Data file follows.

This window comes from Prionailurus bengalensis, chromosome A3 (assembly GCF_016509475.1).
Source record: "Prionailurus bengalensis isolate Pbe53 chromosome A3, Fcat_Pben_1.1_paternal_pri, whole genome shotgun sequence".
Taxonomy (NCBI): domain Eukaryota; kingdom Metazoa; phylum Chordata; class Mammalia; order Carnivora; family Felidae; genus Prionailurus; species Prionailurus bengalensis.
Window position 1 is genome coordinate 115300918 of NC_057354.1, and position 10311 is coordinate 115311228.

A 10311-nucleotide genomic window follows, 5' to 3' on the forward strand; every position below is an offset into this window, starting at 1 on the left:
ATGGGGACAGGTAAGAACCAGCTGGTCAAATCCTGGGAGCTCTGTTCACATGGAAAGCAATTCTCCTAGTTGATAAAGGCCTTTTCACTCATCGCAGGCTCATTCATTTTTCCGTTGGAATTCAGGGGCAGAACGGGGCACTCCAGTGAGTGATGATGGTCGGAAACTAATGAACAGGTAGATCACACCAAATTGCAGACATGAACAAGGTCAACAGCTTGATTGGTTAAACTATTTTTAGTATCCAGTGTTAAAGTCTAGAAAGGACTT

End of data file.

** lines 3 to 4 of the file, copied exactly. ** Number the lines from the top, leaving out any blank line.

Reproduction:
Taxonomy (NCBI): domain Eukaryota; kingdom Metazoa; phylum Chordata; class Mammalia; order Carnivora; family Felidae; genus Prionailurus; species Prionailurus bengalensis.
Window position 1 is genome coordinate 115300918 of NC_057354.1, and position 10311 is coordinate 115311228.